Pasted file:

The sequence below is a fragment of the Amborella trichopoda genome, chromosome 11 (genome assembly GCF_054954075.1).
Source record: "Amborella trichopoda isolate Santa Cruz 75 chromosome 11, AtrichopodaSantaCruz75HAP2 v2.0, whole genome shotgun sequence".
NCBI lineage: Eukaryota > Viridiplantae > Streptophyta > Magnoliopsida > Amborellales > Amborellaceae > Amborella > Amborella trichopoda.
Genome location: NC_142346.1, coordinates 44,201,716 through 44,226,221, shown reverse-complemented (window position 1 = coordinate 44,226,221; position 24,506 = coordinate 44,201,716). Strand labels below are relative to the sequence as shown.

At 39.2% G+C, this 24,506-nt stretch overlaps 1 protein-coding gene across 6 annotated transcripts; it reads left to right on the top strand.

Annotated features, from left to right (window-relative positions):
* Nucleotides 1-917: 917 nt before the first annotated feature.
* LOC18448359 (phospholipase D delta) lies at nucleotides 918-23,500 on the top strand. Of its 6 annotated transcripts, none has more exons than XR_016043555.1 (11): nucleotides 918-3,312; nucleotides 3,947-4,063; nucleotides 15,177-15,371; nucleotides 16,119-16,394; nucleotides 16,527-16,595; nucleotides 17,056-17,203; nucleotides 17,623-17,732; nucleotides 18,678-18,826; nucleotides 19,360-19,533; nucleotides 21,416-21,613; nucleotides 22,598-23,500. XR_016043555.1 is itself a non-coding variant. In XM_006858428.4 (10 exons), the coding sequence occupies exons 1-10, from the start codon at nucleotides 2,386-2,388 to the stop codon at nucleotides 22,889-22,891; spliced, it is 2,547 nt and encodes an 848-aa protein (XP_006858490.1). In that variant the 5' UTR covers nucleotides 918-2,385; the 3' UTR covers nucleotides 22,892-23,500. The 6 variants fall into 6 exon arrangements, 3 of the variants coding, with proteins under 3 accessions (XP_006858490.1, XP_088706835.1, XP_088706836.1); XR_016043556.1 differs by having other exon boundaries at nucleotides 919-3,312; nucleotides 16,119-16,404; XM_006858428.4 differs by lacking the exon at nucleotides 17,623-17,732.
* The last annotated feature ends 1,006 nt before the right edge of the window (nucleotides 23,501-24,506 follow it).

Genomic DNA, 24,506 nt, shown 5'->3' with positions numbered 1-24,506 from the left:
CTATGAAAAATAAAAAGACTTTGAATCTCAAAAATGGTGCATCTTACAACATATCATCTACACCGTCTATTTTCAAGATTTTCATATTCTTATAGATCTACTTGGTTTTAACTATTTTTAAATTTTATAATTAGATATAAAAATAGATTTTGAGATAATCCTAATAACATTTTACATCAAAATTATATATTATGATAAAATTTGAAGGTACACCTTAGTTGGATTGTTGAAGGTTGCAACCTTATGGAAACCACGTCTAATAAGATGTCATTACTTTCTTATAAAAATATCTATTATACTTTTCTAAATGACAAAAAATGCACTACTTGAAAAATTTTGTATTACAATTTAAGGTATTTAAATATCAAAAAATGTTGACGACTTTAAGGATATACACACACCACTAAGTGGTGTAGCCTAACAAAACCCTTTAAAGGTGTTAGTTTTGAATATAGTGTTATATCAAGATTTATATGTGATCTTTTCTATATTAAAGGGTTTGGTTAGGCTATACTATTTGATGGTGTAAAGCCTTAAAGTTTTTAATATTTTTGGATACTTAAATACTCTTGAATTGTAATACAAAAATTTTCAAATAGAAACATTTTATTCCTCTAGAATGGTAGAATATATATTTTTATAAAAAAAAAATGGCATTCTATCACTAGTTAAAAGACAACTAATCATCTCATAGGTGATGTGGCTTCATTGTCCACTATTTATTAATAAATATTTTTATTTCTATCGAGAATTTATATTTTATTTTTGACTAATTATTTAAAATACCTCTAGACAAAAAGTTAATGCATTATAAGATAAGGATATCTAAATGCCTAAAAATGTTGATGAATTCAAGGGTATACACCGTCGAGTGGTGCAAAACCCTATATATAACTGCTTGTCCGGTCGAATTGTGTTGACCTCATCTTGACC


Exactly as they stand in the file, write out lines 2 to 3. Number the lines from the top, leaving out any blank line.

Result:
Source record: "Amborella trichopoda isolate Santa Cruz 75 chromosome 11, AtrichopodaSantaCruz75HAP2 v2.0, whole genome shotgun sequence".
NCBI lineage: Eukaryota > Viridiplantae > Streptophyta > Magnoliopsida > Amborellales > Amborellaceae > Amborella > Amborella trichopoda.